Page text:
Sunday, March 9, 2008

A Mother's Love

My mother was over today for her weekly visit. She's still wheezing a bit from whatever tropical disease is trying to exact revenge for her imperialist tour of the developing world but I opened the door after spraying her with Lysol and making her don a plastic garbage bag.

I'm joking, of course. She brought me magnets so I'm down with the whole grandma thing. My kids, they think she's the bee's knees, or some other grandma type saying she'd sooner die than use. She shows up and doesn't just pretend to be interested in what they've been up to. She actually is interested. I think she's on meth.

"What have you been doing?" she asked the youngest.

He went on at length about something involving sports. Why should I listen? I lived it. Basketball. Baseball. My money going down a rat hole.

In the meantime my oldest barked at me. He was cleaning the house in preparation for the annual father/son fantasy baseball league draft to be held tonight.

"Get out of my way," he snarled.

I was out late last night for a dinner hosted by my company's largest vendor. That good wine, the stuff you never spring for? Boy, that tastes even better when someone else is paying. Not so good the next day, though, not when one has to get up to drive the middle kid across town so he can take a soccer referee clinic entitling him to get paid for handing out red cards in a crazed power grab that's bound to turn this whole summer into a teachable moment. Anyway, it improved the experience of being bossed around by my oldest kid.

"Leave me alone," I snarled back.

"I won't clean," he said.

"You win," I told him.

Much of my willingness to concede is driven by the fact I'll soon be taking leave of my loving family for three weeks. I do this every year, giving fascinating presentations that on their own could kill a man at fifty yards. By the end of this year's trip I'll have given one of them sixty times.




Pause for laughter.

Pray for death.


It's a living. But, with the Lovely Bride in school, there's simply no way the family can survive, even grubbing for worms, without the help of my oldest. When he tells me to move, I move.

Grandma smiled upon him, as she does upon all her grandchildren. "How did your father get so lucky to have a son like you?" she asked.

He grinned. "Don't know."

She turned to my youngest and whispered conspiratorially, glancing at me. "When he was in high school your dad was a terrible student."

"I was disinterested. There's a difference. You'd know that if you were any good at English."

My mother speaks in sentences that would do King James proud if he'd spent his time on something besides the Bible. I got the evil eye.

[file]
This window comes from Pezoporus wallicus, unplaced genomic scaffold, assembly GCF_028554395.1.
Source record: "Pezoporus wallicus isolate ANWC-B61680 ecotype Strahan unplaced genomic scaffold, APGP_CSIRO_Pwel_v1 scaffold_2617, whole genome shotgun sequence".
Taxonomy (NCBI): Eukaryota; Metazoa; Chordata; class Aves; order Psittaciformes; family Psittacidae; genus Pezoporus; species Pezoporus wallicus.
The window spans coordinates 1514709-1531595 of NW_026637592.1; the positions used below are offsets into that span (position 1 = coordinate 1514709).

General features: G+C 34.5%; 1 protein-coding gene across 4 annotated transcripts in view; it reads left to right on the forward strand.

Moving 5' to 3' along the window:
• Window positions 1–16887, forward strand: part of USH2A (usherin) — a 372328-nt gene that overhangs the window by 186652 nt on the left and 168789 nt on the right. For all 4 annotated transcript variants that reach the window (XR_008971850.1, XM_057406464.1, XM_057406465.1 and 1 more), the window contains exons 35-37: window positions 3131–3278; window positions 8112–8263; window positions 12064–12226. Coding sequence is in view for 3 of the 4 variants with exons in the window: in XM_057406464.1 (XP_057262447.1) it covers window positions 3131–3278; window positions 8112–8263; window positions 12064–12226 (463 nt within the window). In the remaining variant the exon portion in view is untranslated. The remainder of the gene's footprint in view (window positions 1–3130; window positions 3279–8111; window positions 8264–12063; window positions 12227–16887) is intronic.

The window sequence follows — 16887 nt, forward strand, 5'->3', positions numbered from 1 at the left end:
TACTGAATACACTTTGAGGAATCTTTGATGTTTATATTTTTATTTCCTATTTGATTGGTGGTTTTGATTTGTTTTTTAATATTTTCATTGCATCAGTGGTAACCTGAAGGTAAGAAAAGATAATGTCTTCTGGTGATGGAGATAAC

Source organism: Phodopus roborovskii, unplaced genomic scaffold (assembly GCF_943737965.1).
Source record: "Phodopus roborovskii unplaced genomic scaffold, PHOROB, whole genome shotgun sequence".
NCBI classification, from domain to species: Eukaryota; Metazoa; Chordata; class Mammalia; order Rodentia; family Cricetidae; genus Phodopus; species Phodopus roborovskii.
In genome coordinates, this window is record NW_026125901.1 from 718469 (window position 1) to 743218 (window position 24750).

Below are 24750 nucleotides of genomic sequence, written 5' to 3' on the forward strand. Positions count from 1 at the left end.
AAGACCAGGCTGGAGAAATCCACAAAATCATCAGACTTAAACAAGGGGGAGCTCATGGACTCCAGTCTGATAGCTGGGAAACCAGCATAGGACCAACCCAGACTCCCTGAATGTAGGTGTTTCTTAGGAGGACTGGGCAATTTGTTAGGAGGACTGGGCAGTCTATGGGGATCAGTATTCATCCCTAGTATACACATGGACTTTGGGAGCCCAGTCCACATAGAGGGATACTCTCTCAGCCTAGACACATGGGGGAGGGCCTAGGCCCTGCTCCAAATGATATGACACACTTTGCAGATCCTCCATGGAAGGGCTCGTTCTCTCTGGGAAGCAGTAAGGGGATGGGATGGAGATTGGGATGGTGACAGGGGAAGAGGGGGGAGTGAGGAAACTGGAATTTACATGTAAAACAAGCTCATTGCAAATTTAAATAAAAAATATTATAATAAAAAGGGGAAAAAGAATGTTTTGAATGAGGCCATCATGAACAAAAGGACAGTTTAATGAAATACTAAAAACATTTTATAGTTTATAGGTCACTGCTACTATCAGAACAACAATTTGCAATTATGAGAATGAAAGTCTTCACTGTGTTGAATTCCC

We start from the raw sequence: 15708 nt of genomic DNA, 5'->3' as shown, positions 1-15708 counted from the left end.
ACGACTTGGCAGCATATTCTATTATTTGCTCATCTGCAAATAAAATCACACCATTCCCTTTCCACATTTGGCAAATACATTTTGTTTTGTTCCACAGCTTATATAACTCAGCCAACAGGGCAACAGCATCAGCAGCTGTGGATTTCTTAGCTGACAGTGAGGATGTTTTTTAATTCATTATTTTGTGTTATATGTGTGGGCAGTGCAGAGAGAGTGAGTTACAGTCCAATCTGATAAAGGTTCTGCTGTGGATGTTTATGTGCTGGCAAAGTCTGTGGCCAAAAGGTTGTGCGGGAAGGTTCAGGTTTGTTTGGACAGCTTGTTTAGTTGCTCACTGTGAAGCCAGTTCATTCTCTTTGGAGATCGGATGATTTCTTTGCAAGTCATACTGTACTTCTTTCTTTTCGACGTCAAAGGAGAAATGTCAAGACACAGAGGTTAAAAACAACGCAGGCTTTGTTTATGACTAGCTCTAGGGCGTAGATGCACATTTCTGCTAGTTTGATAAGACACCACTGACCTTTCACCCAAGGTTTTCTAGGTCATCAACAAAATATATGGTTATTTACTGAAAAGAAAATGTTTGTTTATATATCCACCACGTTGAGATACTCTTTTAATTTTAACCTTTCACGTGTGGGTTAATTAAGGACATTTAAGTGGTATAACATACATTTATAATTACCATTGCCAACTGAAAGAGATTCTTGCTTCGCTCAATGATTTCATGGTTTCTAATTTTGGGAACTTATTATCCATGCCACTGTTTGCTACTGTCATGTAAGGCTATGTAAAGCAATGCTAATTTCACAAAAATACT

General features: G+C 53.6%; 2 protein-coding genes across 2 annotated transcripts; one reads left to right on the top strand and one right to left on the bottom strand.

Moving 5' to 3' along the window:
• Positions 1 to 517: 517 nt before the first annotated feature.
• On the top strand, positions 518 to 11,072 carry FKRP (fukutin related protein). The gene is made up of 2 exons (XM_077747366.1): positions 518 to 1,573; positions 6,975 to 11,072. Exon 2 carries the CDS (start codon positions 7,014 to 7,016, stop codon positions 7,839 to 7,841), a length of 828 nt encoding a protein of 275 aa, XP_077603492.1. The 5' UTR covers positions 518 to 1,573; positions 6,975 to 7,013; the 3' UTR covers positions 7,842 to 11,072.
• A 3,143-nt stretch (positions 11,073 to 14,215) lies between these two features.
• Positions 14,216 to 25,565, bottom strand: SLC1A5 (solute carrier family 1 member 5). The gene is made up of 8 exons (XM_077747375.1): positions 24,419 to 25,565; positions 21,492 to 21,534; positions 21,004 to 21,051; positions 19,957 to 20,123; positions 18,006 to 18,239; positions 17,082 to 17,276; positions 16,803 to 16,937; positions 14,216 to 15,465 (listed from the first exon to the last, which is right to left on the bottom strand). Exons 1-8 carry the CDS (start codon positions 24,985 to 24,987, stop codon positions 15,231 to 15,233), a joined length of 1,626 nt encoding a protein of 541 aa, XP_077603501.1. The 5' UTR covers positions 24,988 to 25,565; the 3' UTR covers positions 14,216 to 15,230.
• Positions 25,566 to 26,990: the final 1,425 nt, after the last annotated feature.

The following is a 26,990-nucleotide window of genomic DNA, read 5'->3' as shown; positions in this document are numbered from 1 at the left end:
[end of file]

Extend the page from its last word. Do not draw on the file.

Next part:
"Whether he was disinterested or merely a bad student, his grades did not reflect his ability," she continued to a rapt audience consisting of children eager for proof of my inadequacy.

"We had to read the 'Mayor of Casterbridge,'" I said. "Half the class dropped out."

"Did you ever skip school?" asked my youngest.

"Skipping school's is Satan's curriculum," I told him.

"You did not always make good choices," said my mother. Thanks for getting my back, Mom.

"Having kids, for example. There's a bad choice," I offered.

"Getting married and having children were the best decisions you ever made," said Grandma.

"That's not what the Lovely Bride thinks," I said.

My mother paused for a moment. "We're aware of that."

I reconsidered my comment while my kids looked at me with pity.

"Mom's cool," said my youngest.

"Yes she is. Your father's a lucky man," said my mother.

My youngest danced across the floor while my oldest vacuumed. I suppose I am.


Jennifer said...

It's time for Snag's road trip already? Can't be. You just did that!

Anonymous said...

I reconsidered my comment while my kids looked at me with pity.

You got pity! Score!

zombie rotten mcdonald said...

For the record, I also haven't always made the best choices.

Starting to hang out at 3B, for example. My mother always told me I'd fall in with a bad crowd if I hung around in the wrong part of town.

BG, I think that was scornful pity. Not the good kind.

Kathleen said...

I was a soccer referee in high school.

Just think of all of your efforts as excellent training for him to deal with the parents on the sideline.

Anonymous said...

BP, you gotta take what you can get.

Snag said...

Scornful doesn't begin to cover it.

In big letters across the top of the notes, my son wrote, "IGNORE PARENTS!!!" I hope that means the soccer parents and not me.